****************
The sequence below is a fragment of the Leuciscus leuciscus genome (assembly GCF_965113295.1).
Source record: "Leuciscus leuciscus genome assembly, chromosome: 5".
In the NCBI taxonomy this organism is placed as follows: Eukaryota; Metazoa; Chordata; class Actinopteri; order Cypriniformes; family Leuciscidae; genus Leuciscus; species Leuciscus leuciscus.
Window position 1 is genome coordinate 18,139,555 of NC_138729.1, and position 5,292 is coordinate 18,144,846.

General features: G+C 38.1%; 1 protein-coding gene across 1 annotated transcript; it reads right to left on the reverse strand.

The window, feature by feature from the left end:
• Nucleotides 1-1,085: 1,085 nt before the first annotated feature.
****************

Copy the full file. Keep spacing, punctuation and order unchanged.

The sequence below is a fragment of the Leuciscus leuciscus genome (assembly GCF_965113295.1).
Source record: "Leuciscus leuciscus genome assembly, chromosome: 5".
In the NCBI taxonomy this organism is placed as follows: Eukaryota; Metazoa; Chordata; class Actinopteri; order Cypriniformes; family Leuciscidae; genus Leuciscus; species Leuciscus leuciscus.
Window position 1 is genome coordinate 18,139,555 of NC_138729.1, and position 5,292 is coordinate 18,144,846.

General features: G+C 38.1%; 1 protein-coding gene across 1 annotated transcript; it reads right to left on the reverse strand.

The window, feature by feature from the left end:
• Nucleotides 1-1,085: 1,085 nt before the first annotated feature.